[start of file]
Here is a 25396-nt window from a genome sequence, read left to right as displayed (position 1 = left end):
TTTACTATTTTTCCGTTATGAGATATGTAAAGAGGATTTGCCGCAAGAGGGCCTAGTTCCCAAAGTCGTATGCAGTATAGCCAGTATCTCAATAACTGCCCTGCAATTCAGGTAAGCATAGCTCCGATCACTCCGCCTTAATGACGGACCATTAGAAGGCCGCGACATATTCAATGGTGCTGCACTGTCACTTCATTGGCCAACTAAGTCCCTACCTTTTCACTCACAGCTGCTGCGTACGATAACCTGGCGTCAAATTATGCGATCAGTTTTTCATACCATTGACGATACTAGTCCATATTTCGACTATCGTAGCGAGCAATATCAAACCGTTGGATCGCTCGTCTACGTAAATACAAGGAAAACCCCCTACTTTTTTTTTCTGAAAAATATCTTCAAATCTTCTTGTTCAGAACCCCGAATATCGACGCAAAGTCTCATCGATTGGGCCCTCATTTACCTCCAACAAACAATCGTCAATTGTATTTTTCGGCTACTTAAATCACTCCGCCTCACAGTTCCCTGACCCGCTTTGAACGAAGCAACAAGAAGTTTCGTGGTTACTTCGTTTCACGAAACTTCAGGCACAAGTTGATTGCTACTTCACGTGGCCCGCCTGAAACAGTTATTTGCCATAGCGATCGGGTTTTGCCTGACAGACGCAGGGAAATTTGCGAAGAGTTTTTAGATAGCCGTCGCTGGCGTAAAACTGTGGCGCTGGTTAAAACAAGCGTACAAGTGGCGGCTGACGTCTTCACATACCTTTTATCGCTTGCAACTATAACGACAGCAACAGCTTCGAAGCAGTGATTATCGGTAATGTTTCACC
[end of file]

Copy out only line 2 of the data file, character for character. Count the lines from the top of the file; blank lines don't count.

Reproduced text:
TTTACTATTTTTCCGTTATGAGATATGTAAAGAGGATTTGCCGCAAGAGGGCCTAGTTCCCAAAGTCGTATGCAGTATAGCCAGTATCTCAATAACTGCCCTGCAATTCAGGTAAGCATAGCTCCGATCACTCCGCCTTAATGACGGACCATTAGAAGGCCGCGACATATTCAATGGTGCTGCACTGTCACTTCATTGGCCAACTAAGTCCCTACCTTTTCACTCACAGCTGCTGCGTACGATAACCTGGCGTCAAATTATGCGATCAGTTTTTCATACCATTGACGATACTAGTCCATATTTCGACTATCGTAGCGAGCAATATCAAACCGTTGGATCGCTCGTCTACGTAAATACAAGGAAAACCCCCTACTTTTTTTTTCTGAAAAATATCTTCAAATCTTCTTGTTCAGAACCCCGAATATCGACGCAAAGTCTCATCGATTGGGCCCTCATTTACCTCCAACAAACAATCGTCAATTGTATTTTTCGGCTACTTAAATCACTCCGCCTCACAGTTCCCTGACCCGCTTTGAACGAAGCAACAAGAAGTTTCGTGGTTACTTCGTTTCACGAAACTTCAGGCACAAGTTGATTGCTACTTCACGTGGCCCGCCTGAAACAGTTATTTGCCATAGCGATCGGGTTTTGCCTGACAGACGCAGGGAAATTTGCGAAGAGTTTTTAGATAGCCGTCGCTGGCGTAAAACTGTGGCGCTGGTTAAAACAAGCGTACAAGTGGCGGCTGACGTCTTCACATACCTTTTATCGCTTGCAACTATAACGACAGCAACAGCTTCGAAGCAGTGATTATCGGTAATGTTTCACC